Orienteering - Part 1
by John Mindock
Many books have been written about orienteering - this series cannot cover every facet of the subject. The emphasis will be on those aspects that SAR personnel would most likely utilize on missions.
Finally, there is no substitute for field work. The best usage for this series is to attempt to comprehend the subject matter, then perform the suggested field exercises.
This first lesson describes salient features of topographical maps.
Topographical MapsThe word 'topography' refers to the 'layout' of the land ( hills, valleys, cliffs, etc.). A topographical map (topo, for short) depicts those aspects of the land's surface by using contour lines, colors, and other devices. The common topo is known as a 7.5 minute map, because it depicts 7.5 minutes of latitude and 7.5 minutes of longitude. The scale on a 7.5 minute map is 1:24000, roughly equating to 0.1 miles of terrain per 1/4 inch on the map. Another name used often is a 'quad', referring to the quadrangular shape of the map. Topos are named after a significant feature which they encompass (I.e., the Sandia Crest quad).
Most topos were developed in the 1950 - 1960 timeframe, and revised in the mid-1970's. This often results in mis-representation of current features.
Contour LinesPicture a set of imaginary flat horizontal surfaces ('planes') that are parallel to one another, twenty feet apart, and slicing through the land. The contour lines shown on the topo are the intersection of the land with any of those planes, so that the outlines scribed by the lines provide a bird's-eye representation of the terrain.
The distance between adjacent contour lines is called the contour interval. Some maps use forty-foot contour intervals, while others use twenty. There is a phrase on the bottom margin of the map which states 'contour interval xx feet'. For the remainder of this series, we'll assume a contour interval of twenty feet.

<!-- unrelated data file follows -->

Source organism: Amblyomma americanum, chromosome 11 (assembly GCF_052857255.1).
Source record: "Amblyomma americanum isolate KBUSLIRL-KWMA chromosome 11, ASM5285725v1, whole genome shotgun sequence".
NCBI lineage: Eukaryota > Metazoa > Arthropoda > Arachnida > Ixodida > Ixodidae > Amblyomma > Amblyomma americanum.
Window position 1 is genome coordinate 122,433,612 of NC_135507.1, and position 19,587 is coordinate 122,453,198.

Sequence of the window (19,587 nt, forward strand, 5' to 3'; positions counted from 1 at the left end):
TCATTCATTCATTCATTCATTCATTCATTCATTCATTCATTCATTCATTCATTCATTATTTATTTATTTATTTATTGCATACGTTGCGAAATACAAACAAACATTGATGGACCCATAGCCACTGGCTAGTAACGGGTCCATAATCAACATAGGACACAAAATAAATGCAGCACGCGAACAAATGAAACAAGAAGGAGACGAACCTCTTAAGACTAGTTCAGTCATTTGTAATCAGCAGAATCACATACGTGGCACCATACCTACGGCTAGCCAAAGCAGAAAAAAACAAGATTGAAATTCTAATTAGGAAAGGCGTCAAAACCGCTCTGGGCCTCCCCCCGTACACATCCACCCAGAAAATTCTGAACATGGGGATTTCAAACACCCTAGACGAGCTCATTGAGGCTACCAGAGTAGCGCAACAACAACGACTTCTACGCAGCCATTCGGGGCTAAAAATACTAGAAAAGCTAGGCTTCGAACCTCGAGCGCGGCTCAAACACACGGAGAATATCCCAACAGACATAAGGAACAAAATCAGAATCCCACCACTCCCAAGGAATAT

If an area has many contour lines, the land rises upward more steeply compared to a place where there are few. With practice on a topo, one can become accomplished at envisioning the type of terrain depicted, recognizing features such as cliffs, ridges, valleys, arroyos, and saddles.
- Brown - contour lines
- Blue - places where water might occur (dashed if water is intermittent)
- Red - surveyor's markings (primarily land 'sections')
- Green - areas where tree-like vegetation existed when the map was made
- White - areas where the vegetation is smaller than trees (but not necessarily barren)
- Purple - modifications to the original map as a result of subsequent surveys
- Black - man-made things (trails, buildings, minor roads, fences, power lines, etc.) Black is also used for county lines, labels on map features, and other items.
Typical Land FeaturesContour lines for typical land features appear as follows:
- Hill - a series of misshapen concentric ovals, progressively smaller as altitude increases.
- Ridge - similar to a hill, except the 'ovals' are more elongated in two directions, like cigars.
- Cliff - a number of lines very close together on one side, with fewer lines on the other.
- Spur - a set of misshapen concentric triangles, progressively smaller as altitude increases.
- Canyon - a succession of 'V-shaped' lines progressing upwards towards the points of the 'V's.
- Saddle - a set of lower-altitude lines with hills/ridges on either side.
- Valley - a large area with few contour lines and higher features on either side.
- Peak - the top of a Hill, often with the uppermost point depicted as an 'X' , and that point's altitude nearby.
GridsGrids are man-made schema devised to provide reference lines/points for map features. The most interesting to SAR is the UTM (Universal Transverse Mercator). For this document, suffice it to say that UTM's are a set of numbers representing meters from the equator and meters from one of a group of 'North/South' lines. Although Latitude and Longitude are depicted on the map, their scale is usually too large for field personnel to use accurately.
Exercises - Orienteering Part 1
- Why are topos also called 7.5 minute maps?
- About how far (on land) is a distance represented by 3.75 inches on a topo?
- What are two differentials in altitude that contour lines often represent?
- How can one recognize steep areas by looking at a topo?
- What features are represented by the various colors on the topo?
Field ExerciseGo to a valley for which you have a topo. Locate nearby peaks, hills, saddles, etc. and compare what you see to the contour lines on the map. Then go to a high point and notice the appearance of the same features from the new perspective. Back to the Minilesson Page
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